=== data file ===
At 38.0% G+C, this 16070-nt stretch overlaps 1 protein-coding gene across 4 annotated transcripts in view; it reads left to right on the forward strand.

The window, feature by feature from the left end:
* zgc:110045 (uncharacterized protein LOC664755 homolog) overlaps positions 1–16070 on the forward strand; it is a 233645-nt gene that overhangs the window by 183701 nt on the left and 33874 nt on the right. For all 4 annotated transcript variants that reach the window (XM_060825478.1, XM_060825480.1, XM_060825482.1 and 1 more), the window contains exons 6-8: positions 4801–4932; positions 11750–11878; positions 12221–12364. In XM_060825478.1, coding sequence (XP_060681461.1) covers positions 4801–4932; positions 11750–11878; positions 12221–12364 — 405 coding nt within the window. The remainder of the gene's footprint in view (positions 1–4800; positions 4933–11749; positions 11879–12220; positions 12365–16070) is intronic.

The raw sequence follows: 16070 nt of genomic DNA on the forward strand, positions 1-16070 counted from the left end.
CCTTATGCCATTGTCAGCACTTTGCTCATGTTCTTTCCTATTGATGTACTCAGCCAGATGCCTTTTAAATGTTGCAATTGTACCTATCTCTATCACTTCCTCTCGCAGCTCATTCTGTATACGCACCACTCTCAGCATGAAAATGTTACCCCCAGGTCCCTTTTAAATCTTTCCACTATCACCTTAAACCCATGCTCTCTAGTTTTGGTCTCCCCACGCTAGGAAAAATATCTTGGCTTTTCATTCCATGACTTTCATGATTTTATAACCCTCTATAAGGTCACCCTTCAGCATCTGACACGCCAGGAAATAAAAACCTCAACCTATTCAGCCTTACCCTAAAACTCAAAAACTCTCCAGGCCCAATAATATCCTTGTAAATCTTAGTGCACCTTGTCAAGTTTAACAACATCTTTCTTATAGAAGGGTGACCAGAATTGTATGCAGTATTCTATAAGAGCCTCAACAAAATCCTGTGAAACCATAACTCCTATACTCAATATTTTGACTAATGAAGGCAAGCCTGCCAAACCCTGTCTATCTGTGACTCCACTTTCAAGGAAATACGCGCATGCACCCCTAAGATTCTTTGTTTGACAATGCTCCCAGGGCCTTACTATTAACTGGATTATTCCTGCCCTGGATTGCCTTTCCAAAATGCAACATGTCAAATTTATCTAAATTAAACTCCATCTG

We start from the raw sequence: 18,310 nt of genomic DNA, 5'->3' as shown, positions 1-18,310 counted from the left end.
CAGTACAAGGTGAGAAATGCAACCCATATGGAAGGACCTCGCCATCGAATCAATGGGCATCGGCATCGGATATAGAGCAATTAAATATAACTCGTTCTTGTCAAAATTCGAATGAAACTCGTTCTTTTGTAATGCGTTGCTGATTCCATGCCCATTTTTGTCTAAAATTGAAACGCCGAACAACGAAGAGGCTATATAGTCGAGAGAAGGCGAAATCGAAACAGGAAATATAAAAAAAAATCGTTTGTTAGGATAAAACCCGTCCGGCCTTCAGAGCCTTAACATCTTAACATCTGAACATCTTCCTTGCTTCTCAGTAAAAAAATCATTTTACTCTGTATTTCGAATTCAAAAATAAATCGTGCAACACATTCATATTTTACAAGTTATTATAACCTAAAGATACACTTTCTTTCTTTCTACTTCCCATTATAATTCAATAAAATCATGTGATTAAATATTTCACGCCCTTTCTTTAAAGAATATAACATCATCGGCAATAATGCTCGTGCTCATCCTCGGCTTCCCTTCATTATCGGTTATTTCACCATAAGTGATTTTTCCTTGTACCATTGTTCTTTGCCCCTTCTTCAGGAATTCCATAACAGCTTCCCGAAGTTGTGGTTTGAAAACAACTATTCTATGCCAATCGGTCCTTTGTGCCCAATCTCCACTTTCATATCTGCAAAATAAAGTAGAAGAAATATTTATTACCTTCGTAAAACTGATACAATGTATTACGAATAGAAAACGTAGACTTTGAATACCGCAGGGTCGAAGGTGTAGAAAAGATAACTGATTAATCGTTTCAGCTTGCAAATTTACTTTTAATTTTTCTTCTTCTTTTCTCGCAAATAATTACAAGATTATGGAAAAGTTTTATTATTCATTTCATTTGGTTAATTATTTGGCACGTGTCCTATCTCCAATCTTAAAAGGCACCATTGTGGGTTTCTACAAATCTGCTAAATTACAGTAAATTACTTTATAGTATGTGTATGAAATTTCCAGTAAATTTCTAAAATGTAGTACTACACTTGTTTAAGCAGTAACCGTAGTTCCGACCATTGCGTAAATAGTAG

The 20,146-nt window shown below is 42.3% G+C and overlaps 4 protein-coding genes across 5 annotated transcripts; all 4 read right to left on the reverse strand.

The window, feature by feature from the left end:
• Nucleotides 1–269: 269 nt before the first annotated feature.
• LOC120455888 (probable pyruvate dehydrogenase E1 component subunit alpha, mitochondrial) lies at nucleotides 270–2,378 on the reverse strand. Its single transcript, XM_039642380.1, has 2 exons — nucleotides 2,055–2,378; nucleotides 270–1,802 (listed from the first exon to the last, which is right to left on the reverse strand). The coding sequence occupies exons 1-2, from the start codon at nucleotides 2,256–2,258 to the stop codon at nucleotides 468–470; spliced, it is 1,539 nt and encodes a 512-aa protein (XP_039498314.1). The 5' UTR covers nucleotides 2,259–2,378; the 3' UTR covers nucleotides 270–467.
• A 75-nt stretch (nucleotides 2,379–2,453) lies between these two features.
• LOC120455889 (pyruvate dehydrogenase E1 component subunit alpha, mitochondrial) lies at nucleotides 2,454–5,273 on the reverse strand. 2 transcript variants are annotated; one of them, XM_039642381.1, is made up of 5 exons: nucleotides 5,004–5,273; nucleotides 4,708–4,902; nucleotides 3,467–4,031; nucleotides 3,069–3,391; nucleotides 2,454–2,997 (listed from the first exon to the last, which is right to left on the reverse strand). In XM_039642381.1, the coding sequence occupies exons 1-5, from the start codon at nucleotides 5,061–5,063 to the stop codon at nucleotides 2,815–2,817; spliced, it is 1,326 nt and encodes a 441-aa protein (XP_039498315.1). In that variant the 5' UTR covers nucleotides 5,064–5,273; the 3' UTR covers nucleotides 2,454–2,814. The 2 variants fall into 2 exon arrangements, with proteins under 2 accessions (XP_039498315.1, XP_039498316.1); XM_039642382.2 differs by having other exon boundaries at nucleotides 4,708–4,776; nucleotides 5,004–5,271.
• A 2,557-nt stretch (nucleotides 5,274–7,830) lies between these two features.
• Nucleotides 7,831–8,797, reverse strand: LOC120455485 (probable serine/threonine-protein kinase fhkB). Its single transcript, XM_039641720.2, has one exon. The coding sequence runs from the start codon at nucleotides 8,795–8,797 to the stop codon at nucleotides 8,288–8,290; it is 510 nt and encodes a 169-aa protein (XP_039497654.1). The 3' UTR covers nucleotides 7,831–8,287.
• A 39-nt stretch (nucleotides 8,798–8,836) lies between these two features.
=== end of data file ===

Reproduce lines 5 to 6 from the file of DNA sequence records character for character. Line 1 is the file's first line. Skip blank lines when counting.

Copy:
CCTTATGCCATTGTCAGCACTTTGCTCATGTTCTTTCCTATTGATGTACTCAGCCAGATGCCTTTTAAATGTTGCAATTGTACCTATCTCTATCACTTCCTCTCGCAGCTCATTCTGTATACGCACCACTCTCAGCATGAAAATGTTACCCCCAGGTCCCTTTTAAATCTTTCCACTATCACCTTAAACCCATGCTCTCTAGTTTTGGTCTCCCCACGCTAGGAAAAATATCTTGGCTTTTCATTCCATGACTTTCATGATTTTATAACCCTCTATAAGGTCACCCTTCAGCATCTGACACGCCAGGAAATAAAAACCTCAACCTATTCAGCCTTACCCTAAAACTCAAAAACTCTCCAGGCCCAATAATATCCTTGTAAATCTTAGTGCACCTTGTCAAGTTTAACAACATCTTTCTTATAGAAGGGTGACCAGAATTGTATGCAGTATTCTATAAGAGCCTCAACAAAATCCTGTGAAACCATAACTCCTATACTCAATATTTTGACTAATGAAGGCAAGCCTGCCAAACCCTGTCTATCTGTGACTCCACTTTCAAGGAAATACGCGCATGCACCCCTAAGATTCTTTGTTTGACAATGCTCCCAGGGCCTTACTATTAACTGGATTATTCCTGCCCTGGATTGCCTTTCCAAAATGCAACATGTCAAATTTATCTAAATTAAACTCCATCTG

We start from the raw sequence: 18,310 nt of genomic DNA, 5'->3' as shown, positions 1-18,310 counted from the left end.